The study has found that diabetic COVID-19 patients are least likely to survive after getting infected.
A French CORONADO study, published in the government journal Clinical Trials has suggested that one in five hospitalised COVID-19 patient with diabetes as a co-morbidity is likely to die within 28 days after getting infected. The research had begun during the first wave of the pandemic in early 2020.
The study’s preliminary investigation had found that 10.6 per cent of patients with type 2 diabetes and Covid-19 and 5.6 per cent of those with type 1 diabetes and Covid-19 died within a week after hospitalisation.
Further investigation involving 2796 COVID-19 patients with diabetes who were hospitalised at 68 institutions across France between March 10 and April 10, 2020, revealed that the primary outcome was tracheal intubation and/or death. Tracheal intubation involves a procedure that places a flexible plastic tube into the windpipe (trachea) to maintain an open airway or to serve as a conduit through which to administer certain drugs.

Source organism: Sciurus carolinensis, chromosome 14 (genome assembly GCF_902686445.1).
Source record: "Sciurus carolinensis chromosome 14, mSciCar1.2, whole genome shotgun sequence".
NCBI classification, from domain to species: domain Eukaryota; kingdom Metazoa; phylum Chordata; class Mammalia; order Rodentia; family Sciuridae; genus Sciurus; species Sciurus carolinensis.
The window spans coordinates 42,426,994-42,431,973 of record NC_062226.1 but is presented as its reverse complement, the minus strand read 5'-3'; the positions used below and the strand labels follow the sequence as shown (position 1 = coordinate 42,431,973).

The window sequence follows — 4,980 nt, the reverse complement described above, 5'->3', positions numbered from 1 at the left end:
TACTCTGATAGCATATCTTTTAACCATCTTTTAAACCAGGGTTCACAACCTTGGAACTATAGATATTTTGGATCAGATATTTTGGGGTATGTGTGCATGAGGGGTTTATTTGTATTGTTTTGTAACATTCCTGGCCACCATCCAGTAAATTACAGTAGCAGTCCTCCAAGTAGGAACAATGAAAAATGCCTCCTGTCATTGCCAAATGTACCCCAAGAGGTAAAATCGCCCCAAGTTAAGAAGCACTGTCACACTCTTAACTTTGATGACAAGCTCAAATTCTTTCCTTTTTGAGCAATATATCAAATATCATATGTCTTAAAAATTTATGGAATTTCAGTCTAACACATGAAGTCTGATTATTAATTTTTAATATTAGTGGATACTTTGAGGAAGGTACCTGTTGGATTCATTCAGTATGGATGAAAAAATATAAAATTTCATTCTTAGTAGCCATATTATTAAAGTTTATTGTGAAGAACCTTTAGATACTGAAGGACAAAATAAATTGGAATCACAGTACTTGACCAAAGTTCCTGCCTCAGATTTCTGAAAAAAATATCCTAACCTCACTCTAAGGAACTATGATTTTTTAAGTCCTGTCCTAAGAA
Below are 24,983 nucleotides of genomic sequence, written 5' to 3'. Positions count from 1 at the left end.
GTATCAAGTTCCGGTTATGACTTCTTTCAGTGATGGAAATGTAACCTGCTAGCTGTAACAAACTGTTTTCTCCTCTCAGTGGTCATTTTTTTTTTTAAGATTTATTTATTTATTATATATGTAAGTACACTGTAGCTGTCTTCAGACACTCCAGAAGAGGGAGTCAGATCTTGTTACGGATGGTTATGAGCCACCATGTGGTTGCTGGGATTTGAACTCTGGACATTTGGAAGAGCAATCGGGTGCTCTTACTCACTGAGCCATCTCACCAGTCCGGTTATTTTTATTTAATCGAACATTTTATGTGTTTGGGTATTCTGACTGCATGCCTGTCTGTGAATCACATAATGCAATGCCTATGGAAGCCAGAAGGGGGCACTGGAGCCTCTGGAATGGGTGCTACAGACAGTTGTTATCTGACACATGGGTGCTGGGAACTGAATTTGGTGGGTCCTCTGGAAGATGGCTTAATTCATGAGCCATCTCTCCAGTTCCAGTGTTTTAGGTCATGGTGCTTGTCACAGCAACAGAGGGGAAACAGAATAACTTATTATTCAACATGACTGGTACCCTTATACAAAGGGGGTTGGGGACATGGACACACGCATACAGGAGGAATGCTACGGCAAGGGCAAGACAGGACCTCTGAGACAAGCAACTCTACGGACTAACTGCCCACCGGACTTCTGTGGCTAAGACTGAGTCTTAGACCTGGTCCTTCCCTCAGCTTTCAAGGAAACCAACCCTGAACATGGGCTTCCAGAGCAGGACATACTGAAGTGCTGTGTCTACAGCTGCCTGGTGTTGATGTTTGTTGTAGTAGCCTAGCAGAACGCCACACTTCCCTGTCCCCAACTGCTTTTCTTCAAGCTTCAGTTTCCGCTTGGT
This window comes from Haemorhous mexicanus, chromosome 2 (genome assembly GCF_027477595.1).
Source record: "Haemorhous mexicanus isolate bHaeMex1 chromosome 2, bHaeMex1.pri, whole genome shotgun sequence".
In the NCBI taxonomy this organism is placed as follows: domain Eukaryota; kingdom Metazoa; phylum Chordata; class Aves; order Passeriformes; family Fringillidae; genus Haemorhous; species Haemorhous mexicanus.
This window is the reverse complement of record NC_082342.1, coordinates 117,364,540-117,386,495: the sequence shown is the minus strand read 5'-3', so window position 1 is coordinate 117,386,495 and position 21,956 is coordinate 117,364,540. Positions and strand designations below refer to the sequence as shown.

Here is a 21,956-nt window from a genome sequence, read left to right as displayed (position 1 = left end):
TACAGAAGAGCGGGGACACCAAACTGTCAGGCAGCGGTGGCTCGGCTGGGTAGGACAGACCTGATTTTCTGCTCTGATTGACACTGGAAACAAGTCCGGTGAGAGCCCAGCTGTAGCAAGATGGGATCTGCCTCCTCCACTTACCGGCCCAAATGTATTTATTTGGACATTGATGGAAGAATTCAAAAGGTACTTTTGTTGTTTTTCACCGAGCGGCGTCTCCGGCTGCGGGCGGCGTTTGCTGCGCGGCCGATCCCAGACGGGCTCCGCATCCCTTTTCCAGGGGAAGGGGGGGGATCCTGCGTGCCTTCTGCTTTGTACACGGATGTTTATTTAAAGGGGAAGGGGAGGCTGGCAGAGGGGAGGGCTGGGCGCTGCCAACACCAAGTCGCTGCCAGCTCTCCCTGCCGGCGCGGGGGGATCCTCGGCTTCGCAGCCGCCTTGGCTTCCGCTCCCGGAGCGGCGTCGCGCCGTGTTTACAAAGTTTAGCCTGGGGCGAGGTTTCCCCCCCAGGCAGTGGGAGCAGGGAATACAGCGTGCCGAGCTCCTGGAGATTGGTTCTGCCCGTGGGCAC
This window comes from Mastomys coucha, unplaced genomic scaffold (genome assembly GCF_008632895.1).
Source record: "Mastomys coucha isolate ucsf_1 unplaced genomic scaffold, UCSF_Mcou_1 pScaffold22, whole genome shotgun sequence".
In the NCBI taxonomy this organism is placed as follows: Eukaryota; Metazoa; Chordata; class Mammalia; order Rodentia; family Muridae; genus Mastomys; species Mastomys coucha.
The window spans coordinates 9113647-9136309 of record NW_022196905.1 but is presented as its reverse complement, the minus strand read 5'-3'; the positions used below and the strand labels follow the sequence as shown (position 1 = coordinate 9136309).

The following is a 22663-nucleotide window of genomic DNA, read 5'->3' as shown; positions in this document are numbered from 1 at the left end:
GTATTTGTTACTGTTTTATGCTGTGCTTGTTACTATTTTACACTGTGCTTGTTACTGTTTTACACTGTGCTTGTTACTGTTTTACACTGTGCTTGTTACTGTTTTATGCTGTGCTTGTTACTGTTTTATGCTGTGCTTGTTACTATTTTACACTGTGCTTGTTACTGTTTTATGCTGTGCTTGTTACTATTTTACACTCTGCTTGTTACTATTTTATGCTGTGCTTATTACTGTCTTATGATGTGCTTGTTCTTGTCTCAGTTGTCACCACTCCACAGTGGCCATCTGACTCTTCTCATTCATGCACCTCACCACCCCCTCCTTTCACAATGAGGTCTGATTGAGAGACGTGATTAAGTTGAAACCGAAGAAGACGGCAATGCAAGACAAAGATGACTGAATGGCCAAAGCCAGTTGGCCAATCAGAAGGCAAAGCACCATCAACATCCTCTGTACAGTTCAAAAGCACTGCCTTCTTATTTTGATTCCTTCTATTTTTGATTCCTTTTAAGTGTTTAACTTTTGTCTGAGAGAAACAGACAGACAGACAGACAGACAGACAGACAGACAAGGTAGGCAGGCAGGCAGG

The study found that after 28 days, 577 patients (20.6 per cent) had died and 1404 (50.2 per cent) had been discharged. The median duration of hospital stay was 9 days.
Lead author Mathieu Wargny, MD, L’Institut du Thorax, INSERM, CNRS, University Hospital of Nantes said that “Researchers had also identified the principal prognostic risk factors, both negative and positive. “
Among the risk factors that led to negative outcomes, advancing age was the most important followed by a history of microvascular complications, particularly kidney or eye damage. Also, inflammatory markers like white blood cell count, raised C-reactive protein, and elevated aspartate transaminase led to poorer outcomes.
Among the positive risk factors, researchers identified routine treatment with metformin and history of Covid-19 symptoms before hospitalisation.